All Americans are familiar with debt, from car loans to credit cards to mortgages. But according to a recent analysis by the Federal Reserve Bank of New York, one type of debt dominates the others for households with negative wealth.
High amounts of student debt are driving more American households into negative wealth—when a household’s total debt exceeds its assets—according to a report on the analysis.
An estimated 14 percent of American households have negative wealth. Yet, the breakdown of debt between households with negative and non-negative wealth is striking.
For households with more than $47,000 in negative wealth, student loans accounted for nearly half of all debt. Student loans also make up about 40 percent of debt in households with between $12,500 and $46,300 of negative wealth. By contrast, student loans make up less than 10 percent of all debt in households with non-negative wealth.
“It is likely that the steady growth in student debt and borrowing, combined with the very slow rate of student loan repayment we have documented elsewhere, has materially contributed and will continue to contribute to negative household wealth and wealth inequality,” a blog post about the study said.
Demography is one notable factor to come out of the analysis. Compared to non-negative wealth households, people who head negative wealth households are more likely to be single parents, minorities or women.
Single mothers head 24 percent of negative wealth households, while they make up only 8 percent of households with non-negative wealth. Black and Hispanic households account for 24 percent of negative wealth households, yet they are 17 percent of non-negative wealth households.
Approximately 43 million Americans have student loans, now totaling more than $1.3 trillion. About one in seven borrowers have defaulted on their loans, according to the Federal Reserve Bank of New York.
This post was written by Bloomberg BNA data reporter Madi Alexander.
All Bloomberg BNA treatises are available on standing order, which ensures you will always receive the most current edition of the book or supplement of the title you have ordered from Bloomberg BNA’s book division. As soon as a new supplement or edition is published (usually annually) for a title you’ve previously purchased and requested to be placed on standing order, we’ll ship it to you to review for 30 days without any obligation. During this period, you can either (a) honor the invoice and receive a 5% discount (in addition to any other discounts you may qualify for) off the then-current price of the update, plus shipping and handling or (b) return the book(s), in which case, your invoice will be cancelled upon receipt of the book(s). Call us for a prepaid UPS label for your return. It’s as simple and easy as that. Most importantly, standing orders mean you will never have to worry about the timeliness of the information you’re relying on. And, you may discontinue standing orders at any time by contacting us at 1.800.960.1220 or by sending an email to firstname.lastname@example.org.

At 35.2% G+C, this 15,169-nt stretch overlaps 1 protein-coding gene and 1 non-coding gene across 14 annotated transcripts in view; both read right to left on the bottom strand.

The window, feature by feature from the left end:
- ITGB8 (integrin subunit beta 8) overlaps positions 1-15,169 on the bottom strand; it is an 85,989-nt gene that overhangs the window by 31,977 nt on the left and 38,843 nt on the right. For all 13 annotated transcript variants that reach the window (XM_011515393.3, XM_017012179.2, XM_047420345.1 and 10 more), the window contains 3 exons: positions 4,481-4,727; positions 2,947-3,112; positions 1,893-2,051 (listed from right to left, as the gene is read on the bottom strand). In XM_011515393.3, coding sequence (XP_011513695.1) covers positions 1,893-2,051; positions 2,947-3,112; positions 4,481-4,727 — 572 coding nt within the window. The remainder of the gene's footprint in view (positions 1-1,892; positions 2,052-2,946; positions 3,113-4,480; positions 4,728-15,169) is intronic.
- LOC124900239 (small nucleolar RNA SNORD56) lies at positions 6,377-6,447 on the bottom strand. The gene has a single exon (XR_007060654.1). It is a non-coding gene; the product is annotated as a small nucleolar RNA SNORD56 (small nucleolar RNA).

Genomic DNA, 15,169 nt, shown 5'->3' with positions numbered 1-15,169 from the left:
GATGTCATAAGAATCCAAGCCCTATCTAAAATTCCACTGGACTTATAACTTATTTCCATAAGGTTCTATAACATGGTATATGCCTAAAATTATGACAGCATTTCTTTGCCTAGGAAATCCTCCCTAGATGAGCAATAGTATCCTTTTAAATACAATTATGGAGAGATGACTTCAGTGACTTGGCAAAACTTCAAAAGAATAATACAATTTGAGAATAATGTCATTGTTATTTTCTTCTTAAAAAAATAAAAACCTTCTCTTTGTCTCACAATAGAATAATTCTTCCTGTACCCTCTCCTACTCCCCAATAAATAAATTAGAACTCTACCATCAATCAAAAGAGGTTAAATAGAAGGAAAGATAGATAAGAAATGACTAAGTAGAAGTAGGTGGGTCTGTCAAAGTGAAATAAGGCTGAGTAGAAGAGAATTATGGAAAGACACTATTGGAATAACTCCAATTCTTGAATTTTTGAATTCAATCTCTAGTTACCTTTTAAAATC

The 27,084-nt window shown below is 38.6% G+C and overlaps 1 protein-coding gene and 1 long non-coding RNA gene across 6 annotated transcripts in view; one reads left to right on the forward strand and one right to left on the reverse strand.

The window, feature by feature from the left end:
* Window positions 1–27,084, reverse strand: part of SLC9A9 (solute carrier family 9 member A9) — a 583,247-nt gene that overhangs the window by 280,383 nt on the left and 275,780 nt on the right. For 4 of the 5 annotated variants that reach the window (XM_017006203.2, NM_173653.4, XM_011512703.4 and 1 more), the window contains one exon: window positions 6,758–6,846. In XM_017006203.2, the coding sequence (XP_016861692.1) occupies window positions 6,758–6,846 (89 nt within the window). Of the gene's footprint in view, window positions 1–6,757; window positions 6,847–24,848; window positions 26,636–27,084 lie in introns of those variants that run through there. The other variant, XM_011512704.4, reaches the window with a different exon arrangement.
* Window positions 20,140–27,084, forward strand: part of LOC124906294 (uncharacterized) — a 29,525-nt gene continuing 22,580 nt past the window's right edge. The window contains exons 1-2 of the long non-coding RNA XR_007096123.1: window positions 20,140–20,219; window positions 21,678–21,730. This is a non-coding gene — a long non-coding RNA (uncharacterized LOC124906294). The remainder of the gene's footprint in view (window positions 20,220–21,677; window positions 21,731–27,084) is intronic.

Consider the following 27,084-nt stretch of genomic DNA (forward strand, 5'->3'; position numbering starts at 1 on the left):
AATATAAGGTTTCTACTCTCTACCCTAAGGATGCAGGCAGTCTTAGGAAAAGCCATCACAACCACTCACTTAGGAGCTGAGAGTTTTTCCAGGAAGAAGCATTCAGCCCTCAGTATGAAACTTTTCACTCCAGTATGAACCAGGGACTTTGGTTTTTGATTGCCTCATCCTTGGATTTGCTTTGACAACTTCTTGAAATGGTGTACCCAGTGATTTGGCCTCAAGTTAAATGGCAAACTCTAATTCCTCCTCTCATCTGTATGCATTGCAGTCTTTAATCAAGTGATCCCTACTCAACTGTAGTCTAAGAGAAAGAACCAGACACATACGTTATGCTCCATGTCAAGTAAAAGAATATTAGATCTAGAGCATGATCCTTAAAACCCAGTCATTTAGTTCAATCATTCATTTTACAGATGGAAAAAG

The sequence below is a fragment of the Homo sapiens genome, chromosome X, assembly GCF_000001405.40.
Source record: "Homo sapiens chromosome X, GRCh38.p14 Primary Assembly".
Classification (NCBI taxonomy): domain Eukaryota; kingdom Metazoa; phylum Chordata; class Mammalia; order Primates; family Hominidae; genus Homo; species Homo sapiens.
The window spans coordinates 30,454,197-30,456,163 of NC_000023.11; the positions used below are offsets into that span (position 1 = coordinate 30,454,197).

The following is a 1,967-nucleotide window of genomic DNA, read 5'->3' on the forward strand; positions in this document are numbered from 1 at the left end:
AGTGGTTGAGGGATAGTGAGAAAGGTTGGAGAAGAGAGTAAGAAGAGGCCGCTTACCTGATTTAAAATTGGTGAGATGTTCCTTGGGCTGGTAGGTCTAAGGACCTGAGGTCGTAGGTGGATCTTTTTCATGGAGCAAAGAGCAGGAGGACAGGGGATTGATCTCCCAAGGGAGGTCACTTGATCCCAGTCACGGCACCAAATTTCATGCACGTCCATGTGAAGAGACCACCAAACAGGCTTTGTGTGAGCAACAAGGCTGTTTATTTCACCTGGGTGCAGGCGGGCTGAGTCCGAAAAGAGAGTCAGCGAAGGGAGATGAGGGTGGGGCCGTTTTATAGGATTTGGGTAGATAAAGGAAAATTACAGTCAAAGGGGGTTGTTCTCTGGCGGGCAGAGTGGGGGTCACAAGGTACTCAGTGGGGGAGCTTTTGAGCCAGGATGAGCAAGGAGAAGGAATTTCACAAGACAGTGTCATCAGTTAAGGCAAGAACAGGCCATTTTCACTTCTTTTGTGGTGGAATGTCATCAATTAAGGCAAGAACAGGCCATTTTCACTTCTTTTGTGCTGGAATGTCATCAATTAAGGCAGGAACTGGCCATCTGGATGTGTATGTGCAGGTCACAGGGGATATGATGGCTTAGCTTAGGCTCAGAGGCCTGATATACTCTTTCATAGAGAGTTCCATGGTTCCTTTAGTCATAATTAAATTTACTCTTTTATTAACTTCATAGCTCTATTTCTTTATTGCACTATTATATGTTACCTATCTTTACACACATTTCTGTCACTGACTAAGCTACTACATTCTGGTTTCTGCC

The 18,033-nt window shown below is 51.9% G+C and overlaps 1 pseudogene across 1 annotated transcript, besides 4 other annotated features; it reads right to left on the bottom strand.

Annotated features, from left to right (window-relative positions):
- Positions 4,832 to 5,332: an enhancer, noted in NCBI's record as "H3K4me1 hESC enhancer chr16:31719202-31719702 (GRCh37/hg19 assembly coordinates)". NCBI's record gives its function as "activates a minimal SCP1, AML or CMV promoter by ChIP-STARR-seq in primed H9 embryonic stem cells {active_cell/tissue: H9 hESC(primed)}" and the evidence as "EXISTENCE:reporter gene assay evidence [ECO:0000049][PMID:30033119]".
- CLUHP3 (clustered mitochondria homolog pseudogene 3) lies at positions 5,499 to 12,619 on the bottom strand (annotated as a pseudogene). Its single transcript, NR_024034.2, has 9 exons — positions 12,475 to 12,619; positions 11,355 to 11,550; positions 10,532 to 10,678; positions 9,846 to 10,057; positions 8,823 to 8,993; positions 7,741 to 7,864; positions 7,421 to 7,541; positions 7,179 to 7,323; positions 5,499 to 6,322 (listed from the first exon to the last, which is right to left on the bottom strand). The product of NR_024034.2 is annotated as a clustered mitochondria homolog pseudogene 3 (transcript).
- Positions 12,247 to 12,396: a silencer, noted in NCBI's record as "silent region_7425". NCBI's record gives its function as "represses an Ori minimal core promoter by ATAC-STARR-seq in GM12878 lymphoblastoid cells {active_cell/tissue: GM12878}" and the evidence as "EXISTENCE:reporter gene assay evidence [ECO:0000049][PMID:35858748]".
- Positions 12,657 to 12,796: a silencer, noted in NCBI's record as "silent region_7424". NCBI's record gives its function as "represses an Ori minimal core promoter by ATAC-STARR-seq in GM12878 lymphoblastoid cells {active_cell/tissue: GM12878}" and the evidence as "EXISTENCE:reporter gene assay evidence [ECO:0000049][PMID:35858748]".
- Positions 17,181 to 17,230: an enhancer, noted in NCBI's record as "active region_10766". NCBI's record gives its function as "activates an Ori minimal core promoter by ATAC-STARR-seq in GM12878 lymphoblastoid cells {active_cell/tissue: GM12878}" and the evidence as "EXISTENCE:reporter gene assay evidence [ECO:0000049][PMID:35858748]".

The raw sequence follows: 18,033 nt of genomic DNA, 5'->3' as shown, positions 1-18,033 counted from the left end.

Put me on standing order at a 5% discount off list price of all future updates, in addition to any other discounts I may quality for. (Returnable within 30 days.)
Notify me when updates are available (No standing order will be created).
This Bloomberg BNA report is available on standing order, which ensures you will all receive the latest edition. This report is updated annually and we will send you the latest edition once it has been published. By signing up for standing order you will never have to worry about the timeliness of the information you need. And, you may discontinue standing orders at any time by contacting us at 1.800.372.1033, option 5, or by sending us an email to email@example.com.
Put me on standing order
Notify me when new releases are available (no standing order will be created)